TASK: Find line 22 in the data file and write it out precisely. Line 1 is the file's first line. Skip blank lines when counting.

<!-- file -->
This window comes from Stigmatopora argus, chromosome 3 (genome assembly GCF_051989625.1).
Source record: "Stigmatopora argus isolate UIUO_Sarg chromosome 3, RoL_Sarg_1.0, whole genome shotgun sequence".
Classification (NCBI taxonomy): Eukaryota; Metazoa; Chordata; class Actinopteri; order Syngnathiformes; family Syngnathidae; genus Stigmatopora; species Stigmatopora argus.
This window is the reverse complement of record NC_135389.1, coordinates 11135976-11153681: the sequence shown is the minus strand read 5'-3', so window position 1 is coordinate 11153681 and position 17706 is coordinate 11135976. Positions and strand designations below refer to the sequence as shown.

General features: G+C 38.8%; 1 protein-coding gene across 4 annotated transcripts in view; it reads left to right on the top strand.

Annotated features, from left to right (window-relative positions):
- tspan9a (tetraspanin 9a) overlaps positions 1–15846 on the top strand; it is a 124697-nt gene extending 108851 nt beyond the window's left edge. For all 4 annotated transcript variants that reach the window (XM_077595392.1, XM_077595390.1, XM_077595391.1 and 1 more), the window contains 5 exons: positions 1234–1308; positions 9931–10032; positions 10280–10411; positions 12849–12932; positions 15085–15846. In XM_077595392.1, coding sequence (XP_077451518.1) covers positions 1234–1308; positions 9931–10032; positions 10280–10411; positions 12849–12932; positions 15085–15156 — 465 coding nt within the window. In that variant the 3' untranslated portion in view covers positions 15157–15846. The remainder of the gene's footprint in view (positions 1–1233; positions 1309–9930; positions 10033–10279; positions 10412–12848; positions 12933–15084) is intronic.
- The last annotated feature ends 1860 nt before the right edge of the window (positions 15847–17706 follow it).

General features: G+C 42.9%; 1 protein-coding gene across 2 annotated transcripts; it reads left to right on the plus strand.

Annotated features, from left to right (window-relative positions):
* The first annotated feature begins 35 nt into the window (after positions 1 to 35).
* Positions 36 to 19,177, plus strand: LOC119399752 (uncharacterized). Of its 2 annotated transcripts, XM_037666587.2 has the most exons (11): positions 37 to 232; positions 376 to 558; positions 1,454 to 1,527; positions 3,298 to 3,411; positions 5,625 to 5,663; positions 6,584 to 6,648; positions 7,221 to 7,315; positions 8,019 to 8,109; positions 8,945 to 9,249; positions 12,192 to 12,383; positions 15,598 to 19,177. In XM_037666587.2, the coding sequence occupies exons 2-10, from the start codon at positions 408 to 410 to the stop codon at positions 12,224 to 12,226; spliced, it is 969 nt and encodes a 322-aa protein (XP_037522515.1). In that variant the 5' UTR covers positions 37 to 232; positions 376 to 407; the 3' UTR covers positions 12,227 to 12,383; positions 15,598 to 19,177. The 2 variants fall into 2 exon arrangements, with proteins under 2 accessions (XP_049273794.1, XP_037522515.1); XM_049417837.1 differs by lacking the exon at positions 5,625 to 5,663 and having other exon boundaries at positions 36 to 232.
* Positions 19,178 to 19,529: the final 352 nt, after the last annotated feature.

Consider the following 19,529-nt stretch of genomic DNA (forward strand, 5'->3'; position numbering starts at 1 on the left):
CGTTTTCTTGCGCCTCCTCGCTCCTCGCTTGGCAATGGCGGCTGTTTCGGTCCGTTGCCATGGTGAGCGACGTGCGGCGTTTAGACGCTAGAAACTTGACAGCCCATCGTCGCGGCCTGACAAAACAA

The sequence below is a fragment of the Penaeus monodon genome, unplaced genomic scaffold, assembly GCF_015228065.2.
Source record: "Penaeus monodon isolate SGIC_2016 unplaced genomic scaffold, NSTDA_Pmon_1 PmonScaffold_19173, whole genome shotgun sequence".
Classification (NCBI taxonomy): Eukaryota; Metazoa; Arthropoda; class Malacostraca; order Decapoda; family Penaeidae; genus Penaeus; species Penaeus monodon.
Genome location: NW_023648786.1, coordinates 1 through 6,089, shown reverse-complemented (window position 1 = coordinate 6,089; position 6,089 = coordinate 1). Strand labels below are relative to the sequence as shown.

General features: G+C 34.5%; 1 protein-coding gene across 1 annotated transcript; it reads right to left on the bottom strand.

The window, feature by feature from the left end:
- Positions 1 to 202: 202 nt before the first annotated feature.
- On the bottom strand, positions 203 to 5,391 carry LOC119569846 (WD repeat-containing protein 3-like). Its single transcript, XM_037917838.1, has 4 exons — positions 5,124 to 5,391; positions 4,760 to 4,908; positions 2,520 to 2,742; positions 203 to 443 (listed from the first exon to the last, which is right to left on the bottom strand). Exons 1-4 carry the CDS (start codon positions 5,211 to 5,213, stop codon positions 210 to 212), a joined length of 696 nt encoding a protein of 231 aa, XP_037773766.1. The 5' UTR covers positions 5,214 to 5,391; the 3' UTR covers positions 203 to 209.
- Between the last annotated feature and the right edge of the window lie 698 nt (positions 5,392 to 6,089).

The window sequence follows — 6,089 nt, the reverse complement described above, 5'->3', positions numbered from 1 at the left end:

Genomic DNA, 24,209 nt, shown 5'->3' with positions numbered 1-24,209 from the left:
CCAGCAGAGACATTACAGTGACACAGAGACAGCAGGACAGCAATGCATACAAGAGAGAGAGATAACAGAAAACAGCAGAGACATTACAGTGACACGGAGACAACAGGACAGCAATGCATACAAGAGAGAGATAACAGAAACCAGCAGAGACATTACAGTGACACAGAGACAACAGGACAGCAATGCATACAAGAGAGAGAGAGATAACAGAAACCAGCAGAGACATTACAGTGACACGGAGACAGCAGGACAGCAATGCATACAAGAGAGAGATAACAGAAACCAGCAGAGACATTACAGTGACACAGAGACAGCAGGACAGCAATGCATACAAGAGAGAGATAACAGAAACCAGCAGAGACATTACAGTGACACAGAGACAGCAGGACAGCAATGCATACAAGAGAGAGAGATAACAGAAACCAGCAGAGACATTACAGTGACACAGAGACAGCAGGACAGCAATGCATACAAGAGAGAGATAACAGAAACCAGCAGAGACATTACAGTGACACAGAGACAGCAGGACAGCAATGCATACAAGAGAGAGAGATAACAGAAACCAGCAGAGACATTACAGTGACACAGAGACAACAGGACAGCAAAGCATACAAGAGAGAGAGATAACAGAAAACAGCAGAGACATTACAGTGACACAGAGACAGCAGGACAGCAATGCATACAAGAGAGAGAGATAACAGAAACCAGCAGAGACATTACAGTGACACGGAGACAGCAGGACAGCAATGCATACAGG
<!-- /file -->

- Positions 1 to 202: 202 nt before the first annotated feature.